Monday, September 8, 2014

Titans in the Desert

On the advice of a friend, I visited the Titan Missile Museum in Sahuarita, AZ, about a half hour south of Tucson, this weekend.  Rather than taking the basic tour, I did the extended 'Beyond the Blast Doors' tour for an extra few bucks.  It was well worth it!  This tour only runs on the 1st and 3rd Saturdays of the month and is supposed to be an hour and a half long.  It turned out to last about two hours and fifteen minutes, and was followed up by a small "class" on the development of missiles from sometime in the past until the present.  This tour takes you through the command center, the crew quarters, down to the bottom of the silo and then up to the top.

Most of the tours have actual former Titan crew members giving them and the amount of information these guys possess - and pass on to you, the tourist - is incredible!  It was a lot of fun, the guides are - as noted - extremely knowledgeable, and extremely personable.  One of our guides was Bob, a former launch commander.  So let's begin out tour:

The outer blast door - 35 feet below ground level - weighs
in at three tons and hasn't sagged a millimeter in 50 years.

 Oops!  Just launched one in the general direction of Russia! 
They talked through the launch process and what it took to
send a missile on its way.

 The crew quarters and command suite are actually suspended inside a
concrete dome.  At the top is the 'hook' holding the complex to the
dome and at bottom is one of eight springs that supports it.  In an
earthquake in California, the launch facility at Vandenburgh AFB
didn't feel a thing!

While the springs support the weight and minimize vertical
movement, this doo-hickey minimizes horizontal movement.

The accommodations aren't much beyond four bunks
and a kitchen.  Very little cooking was done because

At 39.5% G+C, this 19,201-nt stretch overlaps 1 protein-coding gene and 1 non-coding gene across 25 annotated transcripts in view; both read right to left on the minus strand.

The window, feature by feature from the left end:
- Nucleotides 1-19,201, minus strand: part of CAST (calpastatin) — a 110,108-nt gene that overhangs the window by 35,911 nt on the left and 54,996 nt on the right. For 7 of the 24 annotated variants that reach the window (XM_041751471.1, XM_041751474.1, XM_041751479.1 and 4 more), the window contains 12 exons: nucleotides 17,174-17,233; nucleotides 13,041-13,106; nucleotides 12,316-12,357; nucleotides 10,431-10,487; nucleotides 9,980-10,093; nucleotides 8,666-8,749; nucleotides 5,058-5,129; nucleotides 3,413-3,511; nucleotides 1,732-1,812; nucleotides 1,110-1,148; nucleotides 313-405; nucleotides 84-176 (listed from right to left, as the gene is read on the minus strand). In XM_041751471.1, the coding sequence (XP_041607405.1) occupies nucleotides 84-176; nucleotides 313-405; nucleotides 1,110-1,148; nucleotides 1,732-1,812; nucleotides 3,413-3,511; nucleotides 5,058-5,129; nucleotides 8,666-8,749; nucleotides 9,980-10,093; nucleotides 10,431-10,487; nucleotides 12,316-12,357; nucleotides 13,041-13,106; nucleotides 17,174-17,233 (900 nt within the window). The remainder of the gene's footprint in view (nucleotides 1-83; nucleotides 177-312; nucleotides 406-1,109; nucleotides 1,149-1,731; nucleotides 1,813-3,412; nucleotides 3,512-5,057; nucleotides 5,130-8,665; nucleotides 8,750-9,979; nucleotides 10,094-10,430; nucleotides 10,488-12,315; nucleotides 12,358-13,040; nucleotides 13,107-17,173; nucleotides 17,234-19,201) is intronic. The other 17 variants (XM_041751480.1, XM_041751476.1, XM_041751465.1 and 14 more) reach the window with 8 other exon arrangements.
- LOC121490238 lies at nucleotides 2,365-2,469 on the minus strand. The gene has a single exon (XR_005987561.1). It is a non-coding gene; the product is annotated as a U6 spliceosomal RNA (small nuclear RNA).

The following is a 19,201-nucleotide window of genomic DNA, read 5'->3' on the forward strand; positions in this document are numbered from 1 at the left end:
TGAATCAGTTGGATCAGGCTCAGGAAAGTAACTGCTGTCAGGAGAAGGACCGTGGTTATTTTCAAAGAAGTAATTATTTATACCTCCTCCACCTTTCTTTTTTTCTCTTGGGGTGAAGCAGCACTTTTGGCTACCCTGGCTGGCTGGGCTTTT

everything had to be cleaned to the satisfaction of the
relief crew.  They basically lived on Twinkies and Coke
when on duty.  When females were put on the launch crews
in the late 1970s, the Air Force - in its infinite consideration
for its personnel - provided a modesty screen for the bunk room!

The cableway connecting the command suite to the silo.
I think it was a hundred or so feet - could be more.

And there she is in all her glory!  From the bottom of the silo.
You can see the silo door is half open at the top of the picture.
The blast well, which channeled the exhaust, steam (thousands
of gallons of water were dumped on the missile during lift off
in order to dampen the sound and vibration and converted to steam
by the heat of the exhaust), and noxious gases to the surface.

And the business end, looking through the open silo
door - visible at the top right of the picture.  To give
you some sense of proportion the missile is 103 feet
from tip to tail and 10 feet in diameter, although the
engines were removed and on display elsewhere at the site.
Just a side note, although you can't get a sense of the size
of the silo door from these photos, it weighed 760 tons.  It
was claimed that a nuke could strike within a mile of these
complexes and they could still survive to do their duty.

Although these look like John Glenn spacesuits, they are
actually special suits used to handle the fuel, which was
extremely corrosive. 

Nothing like surviving another day without mutually assured
destruction, only to get bit by a rattlesnake in the access gangway!
I hope you enjoyed this brief tour of the facility.  If you're ever in southern Arizona, it's well worth the detour to see it.  For more information, please see the Titan Missile Museum's official website here.  Thank you for visiting!

No comments:

Post a Comment